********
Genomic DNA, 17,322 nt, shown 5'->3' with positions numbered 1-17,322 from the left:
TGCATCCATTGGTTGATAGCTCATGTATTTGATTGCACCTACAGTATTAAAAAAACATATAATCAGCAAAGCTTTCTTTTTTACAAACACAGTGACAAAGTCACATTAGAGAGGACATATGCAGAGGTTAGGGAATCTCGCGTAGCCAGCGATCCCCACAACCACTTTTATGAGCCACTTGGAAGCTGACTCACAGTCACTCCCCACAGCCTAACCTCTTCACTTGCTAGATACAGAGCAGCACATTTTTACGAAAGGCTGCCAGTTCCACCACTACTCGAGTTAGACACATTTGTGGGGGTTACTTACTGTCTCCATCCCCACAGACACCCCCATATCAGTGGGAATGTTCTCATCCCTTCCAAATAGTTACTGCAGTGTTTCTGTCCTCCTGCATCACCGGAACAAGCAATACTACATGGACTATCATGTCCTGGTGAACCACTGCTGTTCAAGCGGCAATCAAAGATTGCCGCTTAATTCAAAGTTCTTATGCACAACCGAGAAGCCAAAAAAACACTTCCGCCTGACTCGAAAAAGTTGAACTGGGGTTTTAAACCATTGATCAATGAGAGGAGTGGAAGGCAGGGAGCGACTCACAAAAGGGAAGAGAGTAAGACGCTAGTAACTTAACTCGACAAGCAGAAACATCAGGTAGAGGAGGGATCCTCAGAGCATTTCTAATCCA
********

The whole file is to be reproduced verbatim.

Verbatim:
Genomic DNA, 17,322 nt, shown 5'->3' with positions numbered 1-17,322 from the left:
TGCATCCATTGGTTGATAGCTCATGTATTTGATTGCACCTACAGTATTAAAAAAACATATAATCAGCAAAGCTTTCTTTTTTACAAACACAGTGACAAAGTCACATTAGAGAGGACATATGCAGAGGTTAGGGAATCTCGCGTAGCCAGCGATCCCCACAACCACTTTTATGAGCCACTTGGAAGCTGACTCACAGTCACTCCCCACAGCCTAACCTCTTCACTTGCTAGATACAGAGCAGCACATTTTTACGAAAGGCTGCCAGTTCCACCACTACTCGAGTTAGACACATTTGTGGGGGTTACTTACTGTCTCCATCCCCACAGACACCCCCATATCAGTGGGAATGTTCTCATCCCTTCCAAATAGTTACTGCAGTGTTTCTGTCCTCCTGCATCACCGGAACAAGCAATACTACATGGACTATCATGTCCTGGTGAACCACTGCTGTTCAAGCGGCAATCAAAGATTGCCGCTTAATTCAAAGTTCTTATGCACAACCGAGAAGCCAAAAAAACACTTCCGCCTGACTCGAAAAAGTTGAACTGGGGTTTTAAACCATTGATCAATGAGAGGAGTGGAAGGCAGGGAGCGACTCACAAAAGGGAAGAGAGTAAGACGCTAGTAACTTAACTCGACAAGCAGAAACATCAGGTAGAGGAGGGATCCTCAGAGCATTTCTAATCCA